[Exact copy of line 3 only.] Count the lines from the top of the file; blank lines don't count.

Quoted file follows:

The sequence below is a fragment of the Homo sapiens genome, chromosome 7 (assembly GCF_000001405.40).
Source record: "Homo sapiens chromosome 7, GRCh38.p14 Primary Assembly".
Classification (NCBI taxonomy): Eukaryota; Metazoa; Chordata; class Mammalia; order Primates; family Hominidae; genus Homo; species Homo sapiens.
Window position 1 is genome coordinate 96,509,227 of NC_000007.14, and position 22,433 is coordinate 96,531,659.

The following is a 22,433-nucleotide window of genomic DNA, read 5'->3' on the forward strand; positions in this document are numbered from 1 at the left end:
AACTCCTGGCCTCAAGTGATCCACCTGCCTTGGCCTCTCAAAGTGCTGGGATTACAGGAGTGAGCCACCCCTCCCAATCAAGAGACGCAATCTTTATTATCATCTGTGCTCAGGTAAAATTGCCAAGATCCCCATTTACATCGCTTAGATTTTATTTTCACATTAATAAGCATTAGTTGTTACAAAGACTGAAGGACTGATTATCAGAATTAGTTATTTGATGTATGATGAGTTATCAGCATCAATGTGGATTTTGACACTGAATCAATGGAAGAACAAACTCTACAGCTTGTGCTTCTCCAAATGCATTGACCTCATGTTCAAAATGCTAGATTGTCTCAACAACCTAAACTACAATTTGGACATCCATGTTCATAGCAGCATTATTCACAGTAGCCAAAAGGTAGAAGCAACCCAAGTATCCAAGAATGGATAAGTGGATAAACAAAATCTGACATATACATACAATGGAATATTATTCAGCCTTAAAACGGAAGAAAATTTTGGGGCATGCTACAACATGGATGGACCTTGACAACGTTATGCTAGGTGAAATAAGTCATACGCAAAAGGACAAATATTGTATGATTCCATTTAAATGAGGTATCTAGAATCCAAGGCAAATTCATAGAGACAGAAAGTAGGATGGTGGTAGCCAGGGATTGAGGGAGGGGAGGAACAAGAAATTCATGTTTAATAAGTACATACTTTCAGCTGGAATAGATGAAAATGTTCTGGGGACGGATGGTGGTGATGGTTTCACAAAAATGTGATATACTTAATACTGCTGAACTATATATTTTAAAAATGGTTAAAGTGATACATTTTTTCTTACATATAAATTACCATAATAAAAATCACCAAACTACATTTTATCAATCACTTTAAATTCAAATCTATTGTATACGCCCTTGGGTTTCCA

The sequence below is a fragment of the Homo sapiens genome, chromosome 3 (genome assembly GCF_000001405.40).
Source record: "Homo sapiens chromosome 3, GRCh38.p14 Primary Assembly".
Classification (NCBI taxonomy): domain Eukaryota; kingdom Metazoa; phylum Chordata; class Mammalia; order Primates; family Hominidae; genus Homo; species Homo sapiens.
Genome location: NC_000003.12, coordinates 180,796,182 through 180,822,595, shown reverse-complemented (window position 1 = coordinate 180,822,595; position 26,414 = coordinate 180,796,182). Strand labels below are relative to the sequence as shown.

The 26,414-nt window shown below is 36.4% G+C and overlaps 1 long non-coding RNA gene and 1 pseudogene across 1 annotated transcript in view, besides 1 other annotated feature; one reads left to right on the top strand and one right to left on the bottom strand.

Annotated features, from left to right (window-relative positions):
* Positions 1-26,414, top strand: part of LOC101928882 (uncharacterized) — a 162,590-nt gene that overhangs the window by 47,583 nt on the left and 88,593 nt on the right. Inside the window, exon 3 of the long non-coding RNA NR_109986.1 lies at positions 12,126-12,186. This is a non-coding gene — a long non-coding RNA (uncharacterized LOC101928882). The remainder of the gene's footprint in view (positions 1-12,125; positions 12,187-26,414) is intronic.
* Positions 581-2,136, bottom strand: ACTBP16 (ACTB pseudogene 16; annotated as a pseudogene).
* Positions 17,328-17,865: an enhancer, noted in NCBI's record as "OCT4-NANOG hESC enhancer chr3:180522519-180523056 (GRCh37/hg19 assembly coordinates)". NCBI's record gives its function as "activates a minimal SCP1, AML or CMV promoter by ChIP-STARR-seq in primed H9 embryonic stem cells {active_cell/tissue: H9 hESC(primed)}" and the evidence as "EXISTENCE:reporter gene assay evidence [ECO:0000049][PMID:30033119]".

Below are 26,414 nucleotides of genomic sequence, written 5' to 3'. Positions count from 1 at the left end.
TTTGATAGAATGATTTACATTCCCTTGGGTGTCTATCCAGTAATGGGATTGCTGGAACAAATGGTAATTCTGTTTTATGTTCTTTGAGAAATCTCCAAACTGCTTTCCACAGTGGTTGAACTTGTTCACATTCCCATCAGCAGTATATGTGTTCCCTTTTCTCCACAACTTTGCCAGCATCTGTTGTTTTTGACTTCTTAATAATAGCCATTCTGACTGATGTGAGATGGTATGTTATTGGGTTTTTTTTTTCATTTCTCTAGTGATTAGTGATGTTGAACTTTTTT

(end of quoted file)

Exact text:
Classification (NCBI taxonomy): Eukaryota; Metazoa; Chordata; class Mammalia; order Primates; family Hominidae; genus Homo; species Homo sapiens.